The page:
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Publication numberUS5829879 A
Publication typeGrant
Application numberUS 08/772,710
Publication dateNov 3, 1998
Filing dateDec 23, 1996
Priority dateDec 23, 1996
Fee statusPaid
Publication number08772710, 772710, US 5829879 A, US 5829879A, US-A-5829879, US5829879 A, US5829879A
InventorsHector Sanchez, Jose Alvarez
Original AssigneeMotorola, Inc.
Export CitationBiBTeX, EndNote, RefMan
External Links: USPTO, USPTO Assignment, Espacenet
Temperature sensor
US 5829879 A
Abstract
A temperature sensor (1800) incorporates two diodes (1802, 1804). The voltage difference across each diode is a linear function of temperature. The voltage difference between the two diodes is also a function of the ratio of their respective sizes. These relationships can be used to build a sensor that is inexpensive, reliable, and whose process variance is predictable.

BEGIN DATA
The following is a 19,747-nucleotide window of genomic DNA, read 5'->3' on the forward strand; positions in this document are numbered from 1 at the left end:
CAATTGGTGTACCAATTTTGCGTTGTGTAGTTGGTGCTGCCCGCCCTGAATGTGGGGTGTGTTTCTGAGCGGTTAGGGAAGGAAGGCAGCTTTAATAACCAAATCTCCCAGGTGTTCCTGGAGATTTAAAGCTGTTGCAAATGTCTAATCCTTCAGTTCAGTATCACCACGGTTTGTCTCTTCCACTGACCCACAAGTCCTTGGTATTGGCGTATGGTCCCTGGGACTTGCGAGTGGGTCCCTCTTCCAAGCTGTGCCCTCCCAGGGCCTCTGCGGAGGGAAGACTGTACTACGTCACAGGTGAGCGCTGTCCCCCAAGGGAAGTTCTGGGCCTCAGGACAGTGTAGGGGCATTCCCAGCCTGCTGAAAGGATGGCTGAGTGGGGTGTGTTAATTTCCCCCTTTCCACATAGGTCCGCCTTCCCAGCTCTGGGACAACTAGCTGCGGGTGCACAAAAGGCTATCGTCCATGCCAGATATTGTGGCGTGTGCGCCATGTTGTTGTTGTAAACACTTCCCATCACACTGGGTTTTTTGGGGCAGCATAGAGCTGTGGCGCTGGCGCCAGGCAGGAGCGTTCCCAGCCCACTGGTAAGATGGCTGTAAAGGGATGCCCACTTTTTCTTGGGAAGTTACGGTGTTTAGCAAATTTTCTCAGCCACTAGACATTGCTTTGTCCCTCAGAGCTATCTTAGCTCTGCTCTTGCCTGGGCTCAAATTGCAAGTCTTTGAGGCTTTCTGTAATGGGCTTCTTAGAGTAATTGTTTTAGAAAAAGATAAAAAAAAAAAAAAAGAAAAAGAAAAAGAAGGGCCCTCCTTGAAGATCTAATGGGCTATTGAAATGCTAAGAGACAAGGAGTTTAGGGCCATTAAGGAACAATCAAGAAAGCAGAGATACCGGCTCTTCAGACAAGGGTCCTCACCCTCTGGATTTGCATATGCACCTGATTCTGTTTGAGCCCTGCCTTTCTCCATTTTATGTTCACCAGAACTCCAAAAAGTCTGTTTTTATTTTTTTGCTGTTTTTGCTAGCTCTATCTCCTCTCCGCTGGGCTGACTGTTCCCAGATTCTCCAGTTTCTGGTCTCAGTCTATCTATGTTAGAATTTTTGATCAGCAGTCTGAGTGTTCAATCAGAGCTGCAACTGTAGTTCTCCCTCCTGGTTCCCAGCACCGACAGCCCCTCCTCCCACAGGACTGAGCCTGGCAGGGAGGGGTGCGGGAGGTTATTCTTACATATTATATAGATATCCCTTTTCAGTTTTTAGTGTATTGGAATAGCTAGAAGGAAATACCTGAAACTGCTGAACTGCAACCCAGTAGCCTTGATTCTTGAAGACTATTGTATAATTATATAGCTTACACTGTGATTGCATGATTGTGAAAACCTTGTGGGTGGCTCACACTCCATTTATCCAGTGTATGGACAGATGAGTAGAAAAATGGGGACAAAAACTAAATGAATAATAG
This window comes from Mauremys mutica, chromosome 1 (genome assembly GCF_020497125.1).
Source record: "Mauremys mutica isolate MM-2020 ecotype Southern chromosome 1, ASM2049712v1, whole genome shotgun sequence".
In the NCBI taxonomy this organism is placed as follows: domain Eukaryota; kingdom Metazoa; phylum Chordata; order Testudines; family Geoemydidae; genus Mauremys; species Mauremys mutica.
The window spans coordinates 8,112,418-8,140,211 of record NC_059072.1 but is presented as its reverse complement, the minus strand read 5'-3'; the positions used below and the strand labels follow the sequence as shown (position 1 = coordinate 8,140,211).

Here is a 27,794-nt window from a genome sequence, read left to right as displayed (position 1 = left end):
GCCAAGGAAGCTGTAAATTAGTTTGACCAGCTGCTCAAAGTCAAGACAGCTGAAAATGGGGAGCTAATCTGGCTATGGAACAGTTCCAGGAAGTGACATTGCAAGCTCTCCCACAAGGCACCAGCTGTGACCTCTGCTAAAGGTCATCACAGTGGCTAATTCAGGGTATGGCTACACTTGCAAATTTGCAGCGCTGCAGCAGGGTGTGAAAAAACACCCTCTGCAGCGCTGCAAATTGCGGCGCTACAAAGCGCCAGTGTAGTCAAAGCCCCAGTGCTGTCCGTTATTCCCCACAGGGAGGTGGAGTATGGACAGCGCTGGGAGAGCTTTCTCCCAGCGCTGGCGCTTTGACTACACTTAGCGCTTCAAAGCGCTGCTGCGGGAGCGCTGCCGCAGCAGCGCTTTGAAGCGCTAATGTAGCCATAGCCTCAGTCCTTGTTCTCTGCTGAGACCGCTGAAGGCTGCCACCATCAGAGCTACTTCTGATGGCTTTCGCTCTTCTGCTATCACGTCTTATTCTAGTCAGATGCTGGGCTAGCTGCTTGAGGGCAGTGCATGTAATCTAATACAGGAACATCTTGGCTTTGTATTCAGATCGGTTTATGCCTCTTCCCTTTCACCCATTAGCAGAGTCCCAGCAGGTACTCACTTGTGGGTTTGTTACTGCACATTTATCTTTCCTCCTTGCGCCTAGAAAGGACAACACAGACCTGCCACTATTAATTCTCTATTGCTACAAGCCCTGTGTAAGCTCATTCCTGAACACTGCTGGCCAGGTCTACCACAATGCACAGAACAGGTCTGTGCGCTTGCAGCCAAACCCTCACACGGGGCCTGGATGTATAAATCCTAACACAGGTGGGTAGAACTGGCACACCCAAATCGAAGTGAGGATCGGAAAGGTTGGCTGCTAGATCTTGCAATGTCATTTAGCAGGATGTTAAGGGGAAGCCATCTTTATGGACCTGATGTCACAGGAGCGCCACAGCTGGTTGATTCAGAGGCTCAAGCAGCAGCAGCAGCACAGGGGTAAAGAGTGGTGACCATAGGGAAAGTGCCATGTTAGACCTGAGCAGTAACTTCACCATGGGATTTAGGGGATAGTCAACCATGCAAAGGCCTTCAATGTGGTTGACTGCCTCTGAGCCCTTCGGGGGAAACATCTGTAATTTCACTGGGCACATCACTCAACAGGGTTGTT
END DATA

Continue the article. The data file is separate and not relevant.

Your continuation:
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Claims(15)
What is claimed is:
1. A temperature sensor comprising:
a first diode having a first area and generating a first voltage; and
a second diode having a second area and generating a second voltage;
a first voltage-to-current converter responsive to the first diode; and
a second voltage-to-current converter responsive to the second diode.
2. The temperature sensor of claim 1 further comprising:
a voltage level shifter responsive to the first diode.
3. The temperature sensor of claim 2 further comprising compare circuitry responsive to the first and second voltage-to-current converters and generating an output signal responsive to the difference of the first and second current.